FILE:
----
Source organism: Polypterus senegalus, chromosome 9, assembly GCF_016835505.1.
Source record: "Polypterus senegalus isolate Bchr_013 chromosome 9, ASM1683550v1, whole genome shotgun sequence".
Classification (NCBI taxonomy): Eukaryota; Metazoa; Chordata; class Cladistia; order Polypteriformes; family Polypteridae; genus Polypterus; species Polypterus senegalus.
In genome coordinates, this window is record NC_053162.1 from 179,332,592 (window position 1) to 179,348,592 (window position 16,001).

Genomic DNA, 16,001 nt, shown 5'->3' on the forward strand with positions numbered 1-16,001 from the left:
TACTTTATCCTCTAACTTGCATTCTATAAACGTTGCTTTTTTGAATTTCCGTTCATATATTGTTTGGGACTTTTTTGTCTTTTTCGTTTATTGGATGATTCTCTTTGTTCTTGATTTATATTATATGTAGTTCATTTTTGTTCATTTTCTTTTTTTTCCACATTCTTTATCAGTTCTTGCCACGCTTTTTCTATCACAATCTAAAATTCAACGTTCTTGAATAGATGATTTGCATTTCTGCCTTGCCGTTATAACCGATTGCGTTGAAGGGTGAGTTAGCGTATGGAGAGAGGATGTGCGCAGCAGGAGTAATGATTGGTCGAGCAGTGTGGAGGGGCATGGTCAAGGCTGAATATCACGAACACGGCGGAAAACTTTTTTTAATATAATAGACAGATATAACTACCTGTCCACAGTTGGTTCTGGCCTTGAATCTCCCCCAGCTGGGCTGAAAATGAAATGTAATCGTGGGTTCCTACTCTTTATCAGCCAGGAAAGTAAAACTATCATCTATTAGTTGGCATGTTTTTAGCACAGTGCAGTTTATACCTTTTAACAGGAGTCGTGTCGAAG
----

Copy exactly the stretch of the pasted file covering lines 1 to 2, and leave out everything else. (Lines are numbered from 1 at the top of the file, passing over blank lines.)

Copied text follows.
Source organism: Polypterus senegalus, chromosome 9, assembly GCF_016835505.1.
Source record: "Polypterus senegalus isolate Bchr_013 chromosome 9, ASM1683550v1, whole genome shotgun sequence".